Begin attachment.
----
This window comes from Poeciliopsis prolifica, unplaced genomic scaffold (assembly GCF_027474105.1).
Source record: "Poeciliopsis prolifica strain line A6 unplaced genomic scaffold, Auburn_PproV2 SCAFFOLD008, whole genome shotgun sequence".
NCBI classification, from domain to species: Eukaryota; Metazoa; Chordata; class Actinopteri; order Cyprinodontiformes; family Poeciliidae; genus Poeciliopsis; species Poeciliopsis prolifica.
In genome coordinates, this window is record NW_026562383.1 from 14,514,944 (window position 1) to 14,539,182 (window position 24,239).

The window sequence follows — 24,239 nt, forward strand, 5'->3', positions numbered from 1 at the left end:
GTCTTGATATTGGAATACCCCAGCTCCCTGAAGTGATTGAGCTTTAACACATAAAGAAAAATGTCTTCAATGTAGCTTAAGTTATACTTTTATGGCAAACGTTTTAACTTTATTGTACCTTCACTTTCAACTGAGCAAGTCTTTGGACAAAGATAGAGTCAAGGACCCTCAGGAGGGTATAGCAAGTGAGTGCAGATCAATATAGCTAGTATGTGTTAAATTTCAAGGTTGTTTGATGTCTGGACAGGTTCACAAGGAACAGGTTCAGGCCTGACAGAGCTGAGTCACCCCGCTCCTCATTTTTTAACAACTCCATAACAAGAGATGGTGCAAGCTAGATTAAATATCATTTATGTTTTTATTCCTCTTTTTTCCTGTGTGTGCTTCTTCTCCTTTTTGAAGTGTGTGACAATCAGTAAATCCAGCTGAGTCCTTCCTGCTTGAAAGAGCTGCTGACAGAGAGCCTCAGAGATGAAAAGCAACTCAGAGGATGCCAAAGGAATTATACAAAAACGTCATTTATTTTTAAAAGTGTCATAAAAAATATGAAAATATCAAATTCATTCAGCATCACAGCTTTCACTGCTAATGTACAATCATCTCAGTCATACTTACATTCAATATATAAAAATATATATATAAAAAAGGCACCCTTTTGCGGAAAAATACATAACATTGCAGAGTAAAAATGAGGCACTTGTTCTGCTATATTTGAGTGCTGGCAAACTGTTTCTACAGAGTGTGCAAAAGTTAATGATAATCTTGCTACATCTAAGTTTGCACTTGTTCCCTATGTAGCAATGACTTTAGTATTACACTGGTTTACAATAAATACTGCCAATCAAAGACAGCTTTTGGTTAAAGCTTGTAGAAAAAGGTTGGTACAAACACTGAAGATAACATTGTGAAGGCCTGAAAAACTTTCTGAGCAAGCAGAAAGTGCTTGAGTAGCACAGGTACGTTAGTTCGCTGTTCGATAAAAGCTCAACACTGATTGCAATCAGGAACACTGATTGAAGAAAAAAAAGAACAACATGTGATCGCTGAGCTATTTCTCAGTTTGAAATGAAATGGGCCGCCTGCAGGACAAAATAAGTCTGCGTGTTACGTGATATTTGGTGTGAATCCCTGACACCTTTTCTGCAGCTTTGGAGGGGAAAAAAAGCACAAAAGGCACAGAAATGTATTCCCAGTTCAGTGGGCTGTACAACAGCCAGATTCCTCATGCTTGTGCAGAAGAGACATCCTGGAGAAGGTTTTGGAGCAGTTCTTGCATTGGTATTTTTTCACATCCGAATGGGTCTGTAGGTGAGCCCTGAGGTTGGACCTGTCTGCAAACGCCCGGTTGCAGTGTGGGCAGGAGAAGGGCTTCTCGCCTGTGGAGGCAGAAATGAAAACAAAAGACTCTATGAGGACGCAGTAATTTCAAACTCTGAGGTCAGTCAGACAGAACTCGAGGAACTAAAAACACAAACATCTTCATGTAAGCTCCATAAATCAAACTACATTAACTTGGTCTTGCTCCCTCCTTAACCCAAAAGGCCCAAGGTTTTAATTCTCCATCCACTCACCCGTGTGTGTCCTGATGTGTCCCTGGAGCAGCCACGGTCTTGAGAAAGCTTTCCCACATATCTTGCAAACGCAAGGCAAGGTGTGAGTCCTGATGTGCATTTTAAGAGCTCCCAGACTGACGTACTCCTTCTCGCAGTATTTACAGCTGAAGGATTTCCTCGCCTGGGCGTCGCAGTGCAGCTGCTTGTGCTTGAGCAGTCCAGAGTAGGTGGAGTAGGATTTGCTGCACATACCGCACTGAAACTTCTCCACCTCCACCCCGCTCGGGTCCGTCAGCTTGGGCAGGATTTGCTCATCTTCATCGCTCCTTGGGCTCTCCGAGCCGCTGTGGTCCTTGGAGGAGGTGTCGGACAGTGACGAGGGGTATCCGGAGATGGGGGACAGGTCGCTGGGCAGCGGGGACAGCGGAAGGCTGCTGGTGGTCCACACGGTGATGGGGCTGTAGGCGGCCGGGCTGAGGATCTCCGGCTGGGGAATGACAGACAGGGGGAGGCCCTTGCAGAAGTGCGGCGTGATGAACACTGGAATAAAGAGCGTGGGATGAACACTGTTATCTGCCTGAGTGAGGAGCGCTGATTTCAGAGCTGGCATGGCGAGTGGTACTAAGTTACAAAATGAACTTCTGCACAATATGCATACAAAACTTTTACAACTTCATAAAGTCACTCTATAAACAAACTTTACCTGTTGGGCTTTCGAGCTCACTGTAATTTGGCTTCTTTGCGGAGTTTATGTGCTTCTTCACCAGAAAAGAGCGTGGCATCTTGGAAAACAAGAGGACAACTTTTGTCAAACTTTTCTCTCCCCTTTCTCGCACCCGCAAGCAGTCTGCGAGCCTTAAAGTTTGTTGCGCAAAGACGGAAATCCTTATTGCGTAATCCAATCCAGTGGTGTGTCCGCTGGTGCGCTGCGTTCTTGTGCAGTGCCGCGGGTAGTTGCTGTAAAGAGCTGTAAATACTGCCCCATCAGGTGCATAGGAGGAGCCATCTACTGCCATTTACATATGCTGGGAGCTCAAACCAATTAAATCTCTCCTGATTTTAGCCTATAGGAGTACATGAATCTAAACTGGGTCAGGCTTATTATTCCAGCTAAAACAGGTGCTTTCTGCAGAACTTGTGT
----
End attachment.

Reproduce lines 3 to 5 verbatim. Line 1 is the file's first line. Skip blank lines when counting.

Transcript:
NCBI classification, from domain to species: Eukaryota; Metazoa; Chordata; class Actinopteri; order Cyprinodontiformes; family Poeciliidae; genus Poeciliopsis; species Poeciliopsis prolifica.
In genome coordinates, this window is record NW_026562383.1 from 14,514,944 (window position 1) to 14,539,182 (window position 24,239).

The window sequence follows — 24,239 nt, forward strand, 5'->3', positions numbered from 1 at the left end: